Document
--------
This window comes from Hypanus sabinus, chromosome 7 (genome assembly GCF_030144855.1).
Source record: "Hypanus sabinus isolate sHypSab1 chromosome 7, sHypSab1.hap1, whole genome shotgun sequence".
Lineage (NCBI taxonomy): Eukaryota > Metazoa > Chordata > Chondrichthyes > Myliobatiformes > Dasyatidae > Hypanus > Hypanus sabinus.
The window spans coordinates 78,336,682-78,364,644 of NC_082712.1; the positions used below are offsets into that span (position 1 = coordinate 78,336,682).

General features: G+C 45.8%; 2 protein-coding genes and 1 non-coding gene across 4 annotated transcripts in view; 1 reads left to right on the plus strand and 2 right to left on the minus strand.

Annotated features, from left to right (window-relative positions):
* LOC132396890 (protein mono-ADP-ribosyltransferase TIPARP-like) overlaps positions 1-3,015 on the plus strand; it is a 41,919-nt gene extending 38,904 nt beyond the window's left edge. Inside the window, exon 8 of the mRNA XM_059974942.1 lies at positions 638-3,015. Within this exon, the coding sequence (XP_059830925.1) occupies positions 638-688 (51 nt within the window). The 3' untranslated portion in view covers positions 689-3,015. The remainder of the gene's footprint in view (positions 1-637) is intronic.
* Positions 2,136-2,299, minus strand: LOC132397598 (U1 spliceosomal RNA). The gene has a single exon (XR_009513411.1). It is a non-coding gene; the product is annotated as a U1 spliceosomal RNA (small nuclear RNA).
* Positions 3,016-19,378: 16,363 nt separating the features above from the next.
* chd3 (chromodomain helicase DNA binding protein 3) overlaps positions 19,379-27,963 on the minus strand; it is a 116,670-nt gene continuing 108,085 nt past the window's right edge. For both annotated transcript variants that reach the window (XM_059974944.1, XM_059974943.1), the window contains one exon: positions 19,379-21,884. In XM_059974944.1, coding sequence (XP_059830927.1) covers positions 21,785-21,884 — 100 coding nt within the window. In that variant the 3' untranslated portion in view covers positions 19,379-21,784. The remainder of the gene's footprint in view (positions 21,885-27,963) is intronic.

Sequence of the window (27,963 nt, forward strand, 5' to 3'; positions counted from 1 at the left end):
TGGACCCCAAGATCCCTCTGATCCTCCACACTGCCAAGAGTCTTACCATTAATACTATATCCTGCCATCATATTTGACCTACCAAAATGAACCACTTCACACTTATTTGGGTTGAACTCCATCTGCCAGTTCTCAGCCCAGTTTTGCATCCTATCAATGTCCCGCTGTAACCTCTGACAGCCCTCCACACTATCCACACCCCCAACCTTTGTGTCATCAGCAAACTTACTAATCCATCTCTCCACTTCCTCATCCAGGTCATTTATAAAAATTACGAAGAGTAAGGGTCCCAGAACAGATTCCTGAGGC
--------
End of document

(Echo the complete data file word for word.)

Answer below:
This window comes from Hypanus sabinus, chromosome 7 (genome assembly GCF_030144855.1).
Source record: "Hypanus sabinus isolate sHypSab1 chromosome 7, sHypSab1.hap1, whole genome shotgun sequence".
Lineage (NCBI taxonomy): Eukaryota > Metazoa > Chordata > Chondrichthyes > Myliobatiformes > Dasyatidae > Hypanus > Hypanus sabinus.
The window spans coordinates 78,336,682-78,364,644 of NC_082712.1; the positions used below are offsets into that span (position 1 = coordinate 78,336,682).

General features: G+C 45.8%; 2 protein-coding genes and 1 non-coding gene across 4 annotated transcripts in view; 1 reads left to right on the plus strand and 2 right to left on the minus strand.

Annotated features, from left to right (window-relative positions):
* LOC132396890 (protein mono-ADP-ribosyltransferase TIPARP-like) overlaps positions 1-3,015 on the plus strand; it is a 41,919-nt gene extending 38,904 nt beyond the window's left edge. Inside the window, exon 8 of the mRNA XM_059974942.1 lies at positions 638-3,015. Within this exon, the coding sequence (XP_059830925.1) occupies positions 638-688 (51 nt within the window). The 3' untranslated portion in view covers positions 689-3,015. The remainder of the gene's footprint in view (positions 1-637) is intronic.
* Positions 2,136-2,299, minus strand: LOC132397598 (U1 spliceosomal RNA). The gene has a single exon (XR_009513411.1). It is a non-coding gene; the product is annotated as a U1 spliceosomal RNA (small nuclear RNA).
* Positions 3,016-19,378: 16,363 nt separating the features above from the next.
* chd3 (chromodomain helicase DNA binding protein 3) overlaps positions 19,379-27,963 on the minus strand; it is a 116,670-nt gene continuing 108,085 nt past the window's right edge. For both annotated transcript variants that reach the window (XM_059974944.1, XM_059974943.1), the window contains one exon: positions 19,379-21,884. In XM_059974944.1, coding sequence (XP_059830927.1) covers positions 21,785-21,884 — 100 coding nt within the window. In that variant the 3' untranslated portion in view covers positions 19,379-21,784. The remainder of the gene's footprint in view (positions 21,885-27,963) is intronic.

Sequence of the window (27,963 nt, forward strand, 5' to 3'; positions counted from 1 at the left end):
TGGACCCCAAGATCCCTCTGATCCTCCACACTGCCAAGAGTCTTACCATTAATACTATATCCTGCCATCATATTTGACCTACCAAAATGAACCACTTCACACTTATTTGGGTTGAACTCCATCTGCCAGTTCTCAGCCCAGTTTTGCATCCTATCAATGTCCCGCTGTAACCTCTGACAGCCCTCCACACTATCCACACCCCCAACCTTTGTGTCATCAGCAAACTTACTAATCCATCTCTCCACTTCCTCATCCAGGTCATTTATAAAAATTACGAAGAGTAAGGGTCCCAGAACAGATTCCTGAGGC